Interview: Brent Smith of Shinedown (@ Out of the Darkness Community Walk — 11/2/19)

Out Of The Darkness Walk 2019 21
Brent Smith of Shinedown participates in the Out of the Darkness Walk on Nov. 2, 2019. (Photo by Chris Smyth)

An hour before sunset on Saturday, more than 2,500 people disembarked from the steps of the Lincoln Memorial for a long trek around the tidal basin. The walk was part of the American Foundation for Suicide Prevention’s Out of the Darkness Walk.

Leading the walk for the second straight year was Brent Smith, lead singer of Shinedown. Invited by radio station DC 101, and walking as part of their One More Light team, Brent took the time to talk with many of the participants, and to lend a compassionate ear to those who told him of the reasons why they were walking.

This march in the nation’s capital was just one of hundreds that take place across the country over the course of the year, all to help raise funds and awareness for suicide prevention. With the walk starting soon after the Nationals’ championship parade concluded, many of the walkers were sporting the curly W. It was clear that after spending an afternoon reveling, many spent that evening remembering.

During the walk, Brent Smith spoke with Chris Smyth of Parklife DC about his reasons for returning to participate again.

Watch the official music video for “Monsters” by Shinedown on YouTube:

Chris Smyth: Why are you out here walking for the second year in row?

Brent Smith: It’s the second year that I have been happy to come here to Washington, DC, and be a part of this extremely incredible organization to bring awareness to suicide prevention between the American Foundation for Suicide Prevention and also DC 101. I’ve been asked who are you walking for today? In a lot of ways, I’m walking to get the percentage, the number of suicides per year to go down. For that number to decrease. For that awareness to be brought into the forefront.

Being in the industry that I’m in, and being in the arts and performing, there are a lot of people in my life that I have lost along the way. Because either they didn’t have a person to talk to, or they felt that depression — or drug addiction or alcoholism had put them into a position where they didn’t feel like they could go on living. And a lot of those men and women that I lost, I miss them dearly. But at the end of the day, you have to look at the big picture here. This year, everybody that is out here, it’s probably three to four times larger than last year. I wouldn’t say that ‘it’s six of one, half a dozen of the other,’ but the reality is that is good and bad.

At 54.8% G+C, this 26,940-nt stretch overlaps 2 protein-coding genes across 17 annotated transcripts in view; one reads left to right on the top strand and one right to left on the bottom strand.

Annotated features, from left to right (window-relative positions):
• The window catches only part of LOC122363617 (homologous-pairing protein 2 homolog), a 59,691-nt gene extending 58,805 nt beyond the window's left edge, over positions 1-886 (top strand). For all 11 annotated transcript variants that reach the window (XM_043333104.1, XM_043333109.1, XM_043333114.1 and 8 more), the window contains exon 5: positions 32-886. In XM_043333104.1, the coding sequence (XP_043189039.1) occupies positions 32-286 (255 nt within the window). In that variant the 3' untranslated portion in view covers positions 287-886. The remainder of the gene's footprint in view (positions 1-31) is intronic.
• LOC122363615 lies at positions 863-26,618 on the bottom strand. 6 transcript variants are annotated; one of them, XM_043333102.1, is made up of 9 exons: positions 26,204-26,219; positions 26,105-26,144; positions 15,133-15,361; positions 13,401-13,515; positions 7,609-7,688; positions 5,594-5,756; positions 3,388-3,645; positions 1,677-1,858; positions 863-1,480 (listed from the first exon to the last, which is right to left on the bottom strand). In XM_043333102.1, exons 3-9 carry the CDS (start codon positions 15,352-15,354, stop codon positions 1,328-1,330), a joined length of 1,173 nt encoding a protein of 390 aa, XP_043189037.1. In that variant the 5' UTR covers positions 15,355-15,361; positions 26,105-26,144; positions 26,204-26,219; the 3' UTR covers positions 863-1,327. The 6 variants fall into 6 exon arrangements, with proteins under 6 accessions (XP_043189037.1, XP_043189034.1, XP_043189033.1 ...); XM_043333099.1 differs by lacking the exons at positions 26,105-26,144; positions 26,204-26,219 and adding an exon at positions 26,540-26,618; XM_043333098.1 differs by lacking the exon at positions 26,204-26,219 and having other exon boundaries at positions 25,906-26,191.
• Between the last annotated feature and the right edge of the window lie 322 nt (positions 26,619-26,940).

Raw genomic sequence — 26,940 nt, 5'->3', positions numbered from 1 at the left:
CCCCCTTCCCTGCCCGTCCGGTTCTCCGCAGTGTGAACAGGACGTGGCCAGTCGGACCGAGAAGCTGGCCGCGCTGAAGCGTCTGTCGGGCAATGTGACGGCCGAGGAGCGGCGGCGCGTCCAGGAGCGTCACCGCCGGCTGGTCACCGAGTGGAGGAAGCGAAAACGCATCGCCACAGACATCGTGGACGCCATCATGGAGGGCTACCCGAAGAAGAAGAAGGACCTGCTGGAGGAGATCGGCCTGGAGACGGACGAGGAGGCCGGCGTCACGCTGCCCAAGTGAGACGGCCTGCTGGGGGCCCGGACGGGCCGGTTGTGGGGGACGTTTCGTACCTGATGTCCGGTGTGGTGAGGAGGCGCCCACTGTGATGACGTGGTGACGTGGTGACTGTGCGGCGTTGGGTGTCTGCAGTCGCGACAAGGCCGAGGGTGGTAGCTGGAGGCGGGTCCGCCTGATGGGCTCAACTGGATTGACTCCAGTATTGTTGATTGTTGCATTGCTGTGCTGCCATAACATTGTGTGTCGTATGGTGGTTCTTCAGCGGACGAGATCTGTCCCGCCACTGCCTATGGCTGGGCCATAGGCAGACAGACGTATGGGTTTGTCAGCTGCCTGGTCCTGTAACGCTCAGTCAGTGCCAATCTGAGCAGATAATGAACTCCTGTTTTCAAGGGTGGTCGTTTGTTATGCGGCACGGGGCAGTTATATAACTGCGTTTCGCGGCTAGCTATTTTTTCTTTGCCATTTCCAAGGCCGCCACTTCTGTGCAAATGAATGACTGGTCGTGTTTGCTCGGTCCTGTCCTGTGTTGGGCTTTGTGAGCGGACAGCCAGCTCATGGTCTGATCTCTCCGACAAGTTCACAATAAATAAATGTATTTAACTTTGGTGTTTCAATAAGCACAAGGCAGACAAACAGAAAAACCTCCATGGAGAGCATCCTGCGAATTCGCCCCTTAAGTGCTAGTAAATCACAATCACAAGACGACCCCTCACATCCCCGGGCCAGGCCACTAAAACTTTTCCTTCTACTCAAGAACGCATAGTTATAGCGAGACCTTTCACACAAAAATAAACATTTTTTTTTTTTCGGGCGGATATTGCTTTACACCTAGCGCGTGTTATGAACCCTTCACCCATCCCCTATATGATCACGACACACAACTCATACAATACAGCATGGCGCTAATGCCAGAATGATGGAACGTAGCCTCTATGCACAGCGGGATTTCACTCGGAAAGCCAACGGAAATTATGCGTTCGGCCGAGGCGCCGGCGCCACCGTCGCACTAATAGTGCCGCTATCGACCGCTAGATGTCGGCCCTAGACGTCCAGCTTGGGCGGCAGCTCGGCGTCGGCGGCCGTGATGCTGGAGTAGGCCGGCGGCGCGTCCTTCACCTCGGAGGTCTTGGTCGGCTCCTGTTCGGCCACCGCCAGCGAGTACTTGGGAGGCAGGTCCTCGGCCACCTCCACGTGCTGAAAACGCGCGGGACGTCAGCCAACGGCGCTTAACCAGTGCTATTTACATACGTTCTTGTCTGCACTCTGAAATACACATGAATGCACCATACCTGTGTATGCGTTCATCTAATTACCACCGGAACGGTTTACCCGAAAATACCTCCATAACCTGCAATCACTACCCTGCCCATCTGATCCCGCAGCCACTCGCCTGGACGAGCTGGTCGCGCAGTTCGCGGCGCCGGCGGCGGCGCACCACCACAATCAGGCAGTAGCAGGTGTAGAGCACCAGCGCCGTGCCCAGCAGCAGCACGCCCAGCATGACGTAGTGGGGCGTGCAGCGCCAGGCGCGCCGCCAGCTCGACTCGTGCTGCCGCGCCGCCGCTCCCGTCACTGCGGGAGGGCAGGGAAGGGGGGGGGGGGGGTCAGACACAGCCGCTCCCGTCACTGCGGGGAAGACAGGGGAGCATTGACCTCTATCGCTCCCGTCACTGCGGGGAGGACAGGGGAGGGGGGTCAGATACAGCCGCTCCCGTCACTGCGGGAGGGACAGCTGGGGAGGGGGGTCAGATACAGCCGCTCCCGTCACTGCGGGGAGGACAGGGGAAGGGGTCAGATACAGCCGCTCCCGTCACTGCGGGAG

CS: So the ultimate goal is to not need these walks?

BS: I think that the walks are important. Because we are trying to get the number of suicides down to zero percent. And then we could actually come to these walks and celebrate the fact that that number is so low or nonexistent. Now, is that ever going to happen in our lifetime? No, because nothing is perfect.

But, I think that if we were to stop walking, it would get worse. And I think that everyone here is here for not necessarily closure but to make sure that their voice was heard, whether it’s for a family member, a friend, or someone they knew. Their story was heard. So hopefully, that story can save someone else. And I don’t think that’s ever not going to be important. It’s an emotional topic. It’s hard for people to talk about.

That’s one of the reasons we tell people the worst thing you can be is quiet. Don’t be quiet. Sometimes people feel like they are going to be embarrassed, or they’re ashamed. They feel like they are showing weakness by saying that they are depressed or that they don’t feel 100% like themselves. They feel like they are going to be judged. That might be the case in some scenarios. But what we don’t want people to do is live by the fact that only one or two people are going to feel that way. You have to talk about it, so that eventually someone does hear you and knows how to help you. If they can’t help you professionally, they work with you to put you in front of someone who can help you.

It’s the biggest thing in the world, and it sounds simple, but it’s not necessarily. But I think what everyone should take from these walks is the awareness. The awareness to not be quiet. That’s the biggest thing. It’s not always going to be easy to talk about these heavy subjects, but it’s imperative because it ultimately can save a lot of lives.

Watch Shinedown perform “Get Up” live on YouTube:

***

With donations still being counted, this year’s event surpassed last year’s total by raising more than $375,000 as of this writing. Donations to the DC event are being accepted until the end of the year, and can be made at the AFSP Out of the Darkness DC Walk web page.

Here are some pictures of the Out of the Darkness Community Walk with Brent Smith in DC on Nov. 2, 2019, courtesy of Chris Smyth.

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